The first step is identification. They're usually microcontrollers, but can someitmes (rarely, even) be pure state machines in the form of an ASIC. This does happen, though, and if they're not an MCU, it makes it a lot harder to emulate.
To identify the MCU, the circuit board (which is usually simple, with just a handful of passive components other than the chip itself) is traced out, and "Sean Riddle" of the Bannister forums tries to match the pinout against any known pinouts.
In the event that it matches an MCU model for which there's a known method for dumping the internal ROM, Sean breaks out one of several test jigs and pulls out the data, then wires up the LCD and photographs the segments to be vectorized.
Since the chips themselves usually have all identifying markings scrubbed, this is about the only way to do it in a safe manner. It also assumes the chip is in a normal plastic or ceramic package. If it's unidentifiable or is "globbed" with an epoxy dot, the real fun begins!
In that case, the chip is removed from the board in any way possible, and the whole shebang is dissolved in fuming nitric acid until the silicon die itself is exposed. The silicon die is then cleaned in Whink and put under a microscope.
Multiple photos are taken of the exposed die, then stitched together. At this point, it would be a good time for a small digression about "mask programmed" versus "electrically programmed" silicon chips.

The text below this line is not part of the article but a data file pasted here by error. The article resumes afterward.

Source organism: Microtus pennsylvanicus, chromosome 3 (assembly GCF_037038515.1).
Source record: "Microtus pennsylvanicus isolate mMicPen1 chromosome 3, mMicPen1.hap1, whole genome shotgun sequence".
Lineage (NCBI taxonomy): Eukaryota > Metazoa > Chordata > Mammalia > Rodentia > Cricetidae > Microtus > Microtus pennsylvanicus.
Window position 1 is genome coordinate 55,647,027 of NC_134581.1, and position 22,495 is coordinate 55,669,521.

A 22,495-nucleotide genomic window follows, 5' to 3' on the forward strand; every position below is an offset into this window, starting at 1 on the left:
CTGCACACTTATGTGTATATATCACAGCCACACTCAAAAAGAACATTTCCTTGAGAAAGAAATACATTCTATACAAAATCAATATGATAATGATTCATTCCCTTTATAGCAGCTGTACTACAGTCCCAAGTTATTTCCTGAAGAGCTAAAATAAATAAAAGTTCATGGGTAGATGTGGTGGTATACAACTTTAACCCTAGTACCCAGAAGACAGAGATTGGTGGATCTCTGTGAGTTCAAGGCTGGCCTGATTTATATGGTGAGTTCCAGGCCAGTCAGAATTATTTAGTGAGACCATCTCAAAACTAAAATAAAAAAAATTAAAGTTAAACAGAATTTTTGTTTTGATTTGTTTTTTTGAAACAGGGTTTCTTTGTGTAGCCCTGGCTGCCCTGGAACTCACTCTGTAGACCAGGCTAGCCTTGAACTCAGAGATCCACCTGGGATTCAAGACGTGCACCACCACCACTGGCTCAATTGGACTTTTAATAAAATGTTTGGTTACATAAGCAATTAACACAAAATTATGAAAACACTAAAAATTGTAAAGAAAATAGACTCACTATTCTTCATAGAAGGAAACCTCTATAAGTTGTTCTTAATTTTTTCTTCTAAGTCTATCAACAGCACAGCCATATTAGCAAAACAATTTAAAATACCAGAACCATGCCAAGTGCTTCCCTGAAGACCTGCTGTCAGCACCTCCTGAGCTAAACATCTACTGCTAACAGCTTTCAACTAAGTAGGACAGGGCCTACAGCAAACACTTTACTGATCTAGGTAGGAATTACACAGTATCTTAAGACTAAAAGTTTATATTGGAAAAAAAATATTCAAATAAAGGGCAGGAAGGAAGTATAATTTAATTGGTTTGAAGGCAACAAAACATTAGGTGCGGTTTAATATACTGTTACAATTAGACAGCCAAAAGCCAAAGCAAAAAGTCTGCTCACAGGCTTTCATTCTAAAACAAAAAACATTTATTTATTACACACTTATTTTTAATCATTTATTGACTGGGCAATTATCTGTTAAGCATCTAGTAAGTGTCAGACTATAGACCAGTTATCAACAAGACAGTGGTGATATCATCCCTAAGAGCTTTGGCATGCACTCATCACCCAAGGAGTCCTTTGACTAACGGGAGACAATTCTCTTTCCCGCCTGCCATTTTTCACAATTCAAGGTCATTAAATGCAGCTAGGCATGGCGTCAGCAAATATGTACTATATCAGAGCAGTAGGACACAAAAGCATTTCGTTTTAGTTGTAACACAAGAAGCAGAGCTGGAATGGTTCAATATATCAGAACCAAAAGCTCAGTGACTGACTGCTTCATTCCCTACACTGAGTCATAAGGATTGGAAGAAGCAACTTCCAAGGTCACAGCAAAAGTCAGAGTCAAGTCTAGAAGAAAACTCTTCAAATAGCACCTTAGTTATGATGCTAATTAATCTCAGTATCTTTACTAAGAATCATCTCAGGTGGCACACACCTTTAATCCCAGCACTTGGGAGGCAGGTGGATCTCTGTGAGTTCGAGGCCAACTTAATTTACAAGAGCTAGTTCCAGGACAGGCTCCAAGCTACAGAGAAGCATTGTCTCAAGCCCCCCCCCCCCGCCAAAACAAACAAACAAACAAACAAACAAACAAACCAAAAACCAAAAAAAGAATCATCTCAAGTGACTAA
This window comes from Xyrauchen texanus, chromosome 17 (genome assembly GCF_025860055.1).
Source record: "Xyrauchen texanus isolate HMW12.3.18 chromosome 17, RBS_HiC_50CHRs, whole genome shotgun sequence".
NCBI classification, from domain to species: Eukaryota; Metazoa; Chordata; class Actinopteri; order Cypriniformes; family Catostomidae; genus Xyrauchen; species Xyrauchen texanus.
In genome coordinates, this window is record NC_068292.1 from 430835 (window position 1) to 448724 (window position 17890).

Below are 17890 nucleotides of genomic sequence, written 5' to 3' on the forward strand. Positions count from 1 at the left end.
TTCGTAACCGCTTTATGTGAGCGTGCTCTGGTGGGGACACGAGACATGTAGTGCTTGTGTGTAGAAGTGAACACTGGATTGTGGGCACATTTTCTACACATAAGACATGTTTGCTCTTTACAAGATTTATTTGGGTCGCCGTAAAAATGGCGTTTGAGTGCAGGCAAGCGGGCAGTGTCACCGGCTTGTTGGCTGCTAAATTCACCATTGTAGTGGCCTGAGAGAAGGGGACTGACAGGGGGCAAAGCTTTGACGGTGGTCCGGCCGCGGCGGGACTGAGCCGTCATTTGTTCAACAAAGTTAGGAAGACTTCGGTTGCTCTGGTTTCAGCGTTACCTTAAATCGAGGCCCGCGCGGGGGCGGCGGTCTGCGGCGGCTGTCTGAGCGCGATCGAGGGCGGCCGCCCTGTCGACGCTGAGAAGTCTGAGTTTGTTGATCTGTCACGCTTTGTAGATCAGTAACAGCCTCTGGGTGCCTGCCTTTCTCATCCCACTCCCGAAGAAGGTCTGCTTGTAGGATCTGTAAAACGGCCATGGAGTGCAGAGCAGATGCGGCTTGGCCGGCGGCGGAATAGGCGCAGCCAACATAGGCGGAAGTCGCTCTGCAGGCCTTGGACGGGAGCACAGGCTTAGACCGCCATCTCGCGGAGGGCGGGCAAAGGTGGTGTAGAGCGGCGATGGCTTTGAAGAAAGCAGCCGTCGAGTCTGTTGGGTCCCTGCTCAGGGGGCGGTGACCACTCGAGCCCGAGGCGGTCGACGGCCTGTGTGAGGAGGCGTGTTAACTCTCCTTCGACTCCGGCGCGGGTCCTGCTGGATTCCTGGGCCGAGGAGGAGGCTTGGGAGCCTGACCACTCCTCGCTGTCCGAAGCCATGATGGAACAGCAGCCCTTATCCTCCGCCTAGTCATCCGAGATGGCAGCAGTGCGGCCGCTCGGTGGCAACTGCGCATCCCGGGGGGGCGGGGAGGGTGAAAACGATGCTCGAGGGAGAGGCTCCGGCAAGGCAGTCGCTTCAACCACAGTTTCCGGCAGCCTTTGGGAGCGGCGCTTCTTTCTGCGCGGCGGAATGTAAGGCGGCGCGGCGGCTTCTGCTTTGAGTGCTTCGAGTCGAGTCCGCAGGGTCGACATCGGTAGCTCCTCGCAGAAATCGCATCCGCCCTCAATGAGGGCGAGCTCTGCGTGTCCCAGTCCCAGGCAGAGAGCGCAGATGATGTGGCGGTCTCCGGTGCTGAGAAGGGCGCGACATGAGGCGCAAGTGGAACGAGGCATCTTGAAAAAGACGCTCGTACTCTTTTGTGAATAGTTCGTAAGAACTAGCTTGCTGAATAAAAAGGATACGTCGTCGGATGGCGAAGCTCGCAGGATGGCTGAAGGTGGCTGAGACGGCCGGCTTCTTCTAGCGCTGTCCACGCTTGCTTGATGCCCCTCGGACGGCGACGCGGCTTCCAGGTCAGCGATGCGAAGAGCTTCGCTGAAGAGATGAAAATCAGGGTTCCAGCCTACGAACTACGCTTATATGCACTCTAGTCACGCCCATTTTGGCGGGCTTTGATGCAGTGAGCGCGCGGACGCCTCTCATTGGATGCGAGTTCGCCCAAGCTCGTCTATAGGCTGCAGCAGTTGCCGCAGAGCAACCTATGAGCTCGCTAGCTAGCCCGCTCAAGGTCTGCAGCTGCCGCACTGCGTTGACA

Hand-waving away certain details, the vast majority of modern chips are electrically programmed. The chip starts out blank, and has its program uploaded at the time of manufacturing, usually via pogo pins against the wafer itself, or a custom jig after the chip is packaged.
But, for chips that are going to have a lot of them made, this step costs too much time and money. In these cases, the ROM bits are literally a part of the photolithographic mask used to manufacture the silicon chip itself. So yes, bits in this case are actual physical objects.
The bright side to this is twofold: First, after photographing, the bits can be pulled out of the images however. Computer vision, some unfortunate fellow sitting and manually plugging 0/1 into an editor, whatever method results in the least number of errors.
Second, and most importantly, it means that the actual ROM bits are usually the absolute last thing to break. So, in the event that you have a partly-functioning or non-functioning LCD handheld that you'd like to see dumped, take heart and send me a DM! :-)
He's looking for donations to help him buy a big auction of old handhelds to de-cap and extract.
I understand that MAME can also emulate Pong now, and I'm not even really sure what that means, because Pong was arguably not a computer. It didn't have "code". It didn't have a CPU. It was wire-wrapped out of discrete analog components: a state machine and signal generator made out of relays as big as your thumbnail.
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